The Immune team turns to chickens, which have been important in understanding the immune system, to show that infection of mature B cells is not required for the pathogenesis of Marek’s disease herpesvirus.
Stephanie takes the Immune team on a tour of neutrophils, the most abundant leukocytes in mammals, including tethers and slings, neutrophil rolling, and neutrophil nets.
The Immune team explains the science behind the 2018 Nobel Prizes awarded to Allison and Honjo: checkpoint immunotherapy.
The ImmuNerds discuss how a cellular long non-coding RNA binds to an innate RNA sensor and regulates virus-induced interferon production to prevent damage to the host.
The Immune trifecta explores systems immunology, and its use in a study of immune system development in newborn children.
Cindy and Vincent describe the construction of a gene network that programs mammalian cells to detect and eliminate bacterial infections.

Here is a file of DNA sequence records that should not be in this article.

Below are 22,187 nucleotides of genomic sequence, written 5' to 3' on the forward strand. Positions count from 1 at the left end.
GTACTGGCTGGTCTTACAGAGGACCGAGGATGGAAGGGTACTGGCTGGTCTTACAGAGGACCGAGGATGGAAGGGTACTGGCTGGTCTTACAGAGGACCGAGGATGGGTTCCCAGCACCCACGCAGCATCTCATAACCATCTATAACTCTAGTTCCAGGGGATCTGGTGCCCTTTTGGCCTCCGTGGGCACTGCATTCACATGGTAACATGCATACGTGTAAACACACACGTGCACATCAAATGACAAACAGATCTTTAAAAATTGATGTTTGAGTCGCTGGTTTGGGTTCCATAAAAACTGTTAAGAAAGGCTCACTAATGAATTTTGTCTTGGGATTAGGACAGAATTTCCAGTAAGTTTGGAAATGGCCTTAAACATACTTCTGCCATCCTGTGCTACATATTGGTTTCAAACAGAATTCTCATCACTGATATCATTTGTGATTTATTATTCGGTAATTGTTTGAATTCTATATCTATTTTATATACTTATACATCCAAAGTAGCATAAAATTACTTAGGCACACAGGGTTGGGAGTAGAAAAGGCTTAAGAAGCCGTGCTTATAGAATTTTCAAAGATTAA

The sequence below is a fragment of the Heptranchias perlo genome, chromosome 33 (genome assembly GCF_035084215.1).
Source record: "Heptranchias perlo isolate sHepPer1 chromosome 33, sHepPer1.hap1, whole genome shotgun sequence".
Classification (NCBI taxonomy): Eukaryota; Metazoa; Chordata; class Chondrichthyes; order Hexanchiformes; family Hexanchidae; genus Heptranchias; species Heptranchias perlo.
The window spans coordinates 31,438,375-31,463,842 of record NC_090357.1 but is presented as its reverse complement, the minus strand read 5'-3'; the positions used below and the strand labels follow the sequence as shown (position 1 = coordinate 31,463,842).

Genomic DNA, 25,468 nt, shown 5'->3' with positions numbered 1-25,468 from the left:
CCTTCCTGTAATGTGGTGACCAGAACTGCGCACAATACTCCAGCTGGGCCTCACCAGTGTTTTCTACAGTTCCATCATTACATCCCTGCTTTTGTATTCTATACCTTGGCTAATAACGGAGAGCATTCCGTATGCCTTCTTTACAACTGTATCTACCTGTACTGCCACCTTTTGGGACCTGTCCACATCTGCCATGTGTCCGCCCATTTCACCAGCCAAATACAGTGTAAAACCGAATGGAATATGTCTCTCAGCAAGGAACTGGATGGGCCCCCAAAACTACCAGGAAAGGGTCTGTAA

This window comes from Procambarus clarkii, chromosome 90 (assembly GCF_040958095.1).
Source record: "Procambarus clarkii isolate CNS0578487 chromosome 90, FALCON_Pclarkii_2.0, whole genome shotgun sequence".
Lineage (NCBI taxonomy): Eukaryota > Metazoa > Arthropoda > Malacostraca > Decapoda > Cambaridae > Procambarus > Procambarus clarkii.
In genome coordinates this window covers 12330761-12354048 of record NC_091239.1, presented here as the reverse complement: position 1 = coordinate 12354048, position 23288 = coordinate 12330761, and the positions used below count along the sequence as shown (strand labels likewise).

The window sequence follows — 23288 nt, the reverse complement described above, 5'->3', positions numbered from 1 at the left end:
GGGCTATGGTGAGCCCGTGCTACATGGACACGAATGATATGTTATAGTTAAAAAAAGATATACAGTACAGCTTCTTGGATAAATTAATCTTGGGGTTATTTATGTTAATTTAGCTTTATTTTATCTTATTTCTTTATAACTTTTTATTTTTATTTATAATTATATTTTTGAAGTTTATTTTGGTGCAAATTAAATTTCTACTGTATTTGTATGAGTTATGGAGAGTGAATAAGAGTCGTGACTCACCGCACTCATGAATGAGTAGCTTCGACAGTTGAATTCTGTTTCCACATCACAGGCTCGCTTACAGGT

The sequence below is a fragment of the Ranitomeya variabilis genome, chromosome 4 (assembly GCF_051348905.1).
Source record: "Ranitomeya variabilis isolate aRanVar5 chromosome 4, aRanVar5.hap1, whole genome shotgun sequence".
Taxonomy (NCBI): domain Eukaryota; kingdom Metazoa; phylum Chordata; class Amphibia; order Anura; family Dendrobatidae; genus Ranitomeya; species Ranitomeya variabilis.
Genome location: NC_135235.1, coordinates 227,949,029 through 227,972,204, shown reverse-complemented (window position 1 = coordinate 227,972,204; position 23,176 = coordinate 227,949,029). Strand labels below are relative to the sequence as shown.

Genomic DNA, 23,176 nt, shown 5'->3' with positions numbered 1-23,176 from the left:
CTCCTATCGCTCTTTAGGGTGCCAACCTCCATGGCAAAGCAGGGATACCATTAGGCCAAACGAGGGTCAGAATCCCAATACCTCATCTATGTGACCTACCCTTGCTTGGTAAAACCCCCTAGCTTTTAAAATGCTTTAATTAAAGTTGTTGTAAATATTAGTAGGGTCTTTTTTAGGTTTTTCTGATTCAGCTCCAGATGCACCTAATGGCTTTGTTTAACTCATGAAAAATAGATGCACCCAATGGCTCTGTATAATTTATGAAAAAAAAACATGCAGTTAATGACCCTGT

The Immune team travels to the University of Maryland for ASV 2018, where they meet up with Rebecca Lynch to explore her work on broadly neutralizing antibodies against HIV-1.
The Immune team explores the variable lymphocyte receptors of jawless vertebrates, a system of immunity that parallels the structurally unrelated antibodies of jawed vertebrates.
The Immune hosts discuss how the complement system functions, and its role in early synapse loss in a mouse model of Alzheimer’s disease.
The Immune hosts explain how antibody molecules mature, then discuss the finding in infants of potent neutralizing antibodies against respiratory syncytial virus without somatic hypermutation.